How Is Vitamin D Connected to Cognitive Impairment?

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Vitamin D levels in post-mortem brain tissue were linked with cognitive function, an autopsy study showed.

Higher concentrations of 25(OH)D3 — the main form of vitamin D assessed in the study — in four areas of the brain were linked to 25% to 33% lower odds of dementia or mild cognitive impairment, according to Sarah Booth, PhD, of Tufts University in Boston, and colleagues.

MedPage Today’s recent article entitled “Brain Vitamin D Tied to Cognitive Function” explains that brain concentrations of vitamin D were not associated with any neuropathology or biomarker outcome, Booth and her co-authors reported in Alzheimer’s & Dementia.

Connections between vitamin D and cognition have been looked at before with mixed results, noted Claire Sexton, DPhil, senior director of scientific programs and outreach at the Alzheimer’s Association in Chicago, in an email to MedPage Today. “Some studies found a connection; some did not.”

While “an interesting possible connection,” Sexton observed, “this study, because it is an observational study and not an intervention, cannot establish that the vitamin D levels cause the lower risk, only that there is a connection to lower risk. More research is needed to answer those questions.”

“Finding an association between vitamin levels and reduced risk is not the same as endorsing supplementation,” Sexton pointed out. “Previous clinical trials of vitamin D supplementation to reduce dementia risk found mixed and varying results and had side effects. It is not recommended to start vitamin D supplementation to reduce dementia risk.”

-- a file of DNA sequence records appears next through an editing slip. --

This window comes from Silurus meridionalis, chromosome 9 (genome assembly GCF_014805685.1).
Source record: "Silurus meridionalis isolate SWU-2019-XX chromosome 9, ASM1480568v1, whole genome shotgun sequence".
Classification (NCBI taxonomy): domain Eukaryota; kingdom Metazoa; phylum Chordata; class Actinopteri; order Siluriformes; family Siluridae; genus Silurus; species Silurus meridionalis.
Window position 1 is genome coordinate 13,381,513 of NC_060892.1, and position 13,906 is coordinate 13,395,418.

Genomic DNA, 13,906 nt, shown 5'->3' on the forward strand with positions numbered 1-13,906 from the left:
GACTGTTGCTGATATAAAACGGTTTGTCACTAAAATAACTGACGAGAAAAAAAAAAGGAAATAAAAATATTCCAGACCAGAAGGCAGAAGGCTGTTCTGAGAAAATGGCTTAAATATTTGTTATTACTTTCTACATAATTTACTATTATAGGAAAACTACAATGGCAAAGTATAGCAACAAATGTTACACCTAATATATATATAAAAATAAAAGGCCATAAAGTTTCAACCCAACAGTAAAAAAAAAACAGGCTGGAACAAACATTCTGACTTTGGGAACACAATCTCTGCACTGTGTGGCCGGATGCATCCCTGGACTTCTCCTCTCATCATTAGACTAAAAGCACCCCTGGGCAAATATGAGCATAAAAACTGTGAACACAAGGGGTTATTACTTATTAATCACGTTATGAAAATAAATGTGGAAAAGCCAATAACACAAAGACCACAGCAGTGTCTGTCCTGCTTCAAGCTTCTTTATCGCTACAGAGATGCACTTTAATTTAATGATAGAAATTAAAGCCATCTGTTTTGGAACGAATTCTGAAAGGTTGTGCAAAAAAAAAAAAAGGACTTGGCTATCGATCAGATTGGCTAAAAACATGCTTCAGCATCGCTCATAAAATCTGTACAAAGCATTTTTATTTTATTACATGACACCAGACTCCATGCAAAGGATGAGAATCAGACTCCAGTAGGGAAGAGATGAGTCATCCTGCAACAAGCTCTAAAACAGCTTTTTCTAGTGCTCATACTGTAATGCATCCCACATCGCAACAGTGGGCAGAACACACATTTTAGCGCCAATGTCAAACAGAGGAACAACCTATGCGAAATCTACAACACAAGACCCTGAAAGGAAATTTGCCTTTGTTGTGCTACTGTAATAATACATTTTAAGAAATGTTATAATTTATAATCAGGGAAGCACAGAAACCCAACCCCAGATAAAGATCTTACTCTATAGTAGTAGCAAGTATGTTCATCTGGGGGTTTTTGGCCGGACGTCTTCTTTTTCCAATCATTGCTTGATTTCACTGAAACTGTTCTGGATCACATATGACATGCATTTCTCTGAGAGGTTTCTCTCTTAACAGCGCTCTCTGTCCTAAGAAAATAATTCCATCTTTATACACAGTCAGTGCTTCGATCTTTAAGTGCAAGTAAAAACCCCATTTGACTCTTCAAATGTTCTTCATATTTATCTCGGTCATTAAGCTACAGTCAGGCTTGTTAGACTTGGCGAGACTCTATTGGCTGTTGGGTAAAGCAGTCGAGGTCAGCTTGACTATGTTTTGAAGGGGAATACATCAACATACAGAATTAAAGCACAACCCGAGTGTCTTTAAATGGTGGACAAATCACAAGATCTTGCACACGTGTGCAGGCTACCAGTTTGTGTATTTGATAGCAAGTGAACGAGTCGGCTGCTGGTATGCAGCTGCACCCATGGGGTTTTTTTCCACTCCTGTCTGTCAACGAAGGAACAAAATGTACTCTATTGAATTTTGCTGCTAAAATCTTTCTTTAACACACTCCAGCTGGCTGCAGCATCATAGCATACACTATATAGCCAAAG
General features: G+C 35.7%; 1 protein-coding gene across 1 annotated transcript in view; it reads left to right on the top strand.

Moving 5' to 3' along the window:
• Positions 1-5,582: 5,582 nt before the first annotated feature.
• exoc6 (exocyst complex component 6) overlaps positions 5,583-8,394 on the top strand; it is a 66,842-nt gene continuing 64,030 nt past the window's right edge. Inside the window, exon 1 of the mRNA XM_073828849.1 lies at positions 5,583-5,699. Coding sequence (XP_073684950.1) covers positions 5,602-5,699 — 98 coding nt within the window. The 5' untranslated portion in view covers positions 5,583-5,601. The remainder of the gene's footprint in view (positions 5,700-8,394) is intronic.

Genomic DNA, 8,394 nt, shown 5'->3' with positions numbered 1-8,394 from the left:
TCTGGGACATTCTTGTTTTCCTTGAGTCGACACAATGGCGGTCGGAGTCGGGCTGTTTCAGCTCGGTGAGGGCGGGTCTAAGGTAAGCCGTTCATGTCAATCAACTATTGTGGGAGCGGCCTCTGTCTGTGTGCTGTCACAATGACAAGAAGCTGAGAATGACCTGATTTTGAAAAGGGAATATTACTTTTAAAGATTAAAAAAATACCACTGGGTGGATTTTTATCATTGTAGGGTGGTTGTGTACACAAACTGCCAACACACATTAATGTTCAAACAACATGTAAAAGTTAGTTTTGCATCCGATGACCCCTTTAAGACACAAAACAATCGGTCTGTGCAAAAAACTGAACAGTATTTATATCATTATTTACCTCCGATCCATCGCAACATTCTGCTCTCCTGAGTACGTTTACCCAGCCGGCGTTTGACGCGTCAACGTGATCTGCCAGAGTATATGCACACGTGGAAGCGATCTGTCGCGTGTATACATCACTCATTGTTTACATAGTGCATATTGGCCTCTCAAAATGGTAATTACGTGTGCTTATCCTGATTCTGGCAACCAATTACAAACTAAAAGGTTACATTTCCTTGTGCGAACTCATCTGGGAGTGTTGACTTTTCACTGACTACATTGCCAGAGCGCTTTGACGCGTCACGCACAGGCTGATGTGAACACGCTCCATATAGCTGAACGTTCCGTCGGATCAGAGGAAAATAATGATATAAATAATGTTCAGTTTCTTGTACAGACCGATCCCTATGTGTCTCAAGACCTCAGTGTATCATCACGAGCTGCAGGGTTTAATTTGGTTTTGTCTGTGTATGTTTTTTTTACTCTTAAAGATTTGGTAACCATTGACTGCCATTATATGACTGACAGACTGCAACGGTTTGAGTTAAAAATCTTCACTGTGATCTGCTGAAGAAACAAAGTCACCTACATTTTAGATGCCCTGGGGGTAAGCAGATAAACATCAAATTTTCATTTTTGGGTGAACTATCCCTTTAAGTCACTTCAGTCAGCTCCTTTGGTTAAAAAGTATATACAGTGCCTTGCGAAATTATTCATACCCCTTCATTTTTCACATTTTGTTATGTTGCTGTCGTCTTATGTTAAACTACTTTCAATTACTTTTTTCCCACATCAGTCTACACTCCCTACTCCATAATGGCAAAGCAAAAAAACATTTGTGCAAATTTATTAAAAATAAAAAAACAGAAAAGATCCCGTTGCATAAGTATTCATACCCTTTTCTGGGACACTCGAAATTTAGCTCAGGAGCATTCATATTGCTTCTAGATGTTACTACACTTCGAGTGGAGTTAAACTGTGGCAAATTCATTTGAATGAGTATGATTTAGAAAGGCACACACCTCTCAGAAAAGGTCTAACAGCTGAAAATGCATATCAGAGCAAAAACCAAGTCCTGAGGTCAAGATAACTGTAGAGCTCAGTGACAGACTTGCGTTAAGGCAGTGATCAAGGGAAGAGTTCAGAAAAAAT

The study wanted to look at brain concentrations of vitamin D and see if associations with cognitive measures and neuropathological outcomes existed.

“Many studies have implicated dietary or nutritional factors in cognitive performance or function in older adults, including many studies of vitamin D, but all of them are based on either dietary intakes or blood measures of vitamin D,” said coauthor M. Kyla Shea, PhD, also of Tufts, in a statement. “We wanted to know if vitamin D is even present in the brain, and if it is, how those concentrations are linked to cognitive decline.”

Global Alzheimer’s pathology included counts of neuritic plaques, diffuse plaques and neurofibrillary tangles. Macroscopic and microscopic cerebral infarctions were identified as were Lewy bodies.

Cognitive evaluations were performed every year. At their last clinic visit, 40% of participants were diagnosed with dementia, 24% had mild cognitive impairment and 36% had no cognitive impairment.

Reference: MedPage Today (Dec. 8, 2022) “Brain Vitamin D Tied to Cognitive Function”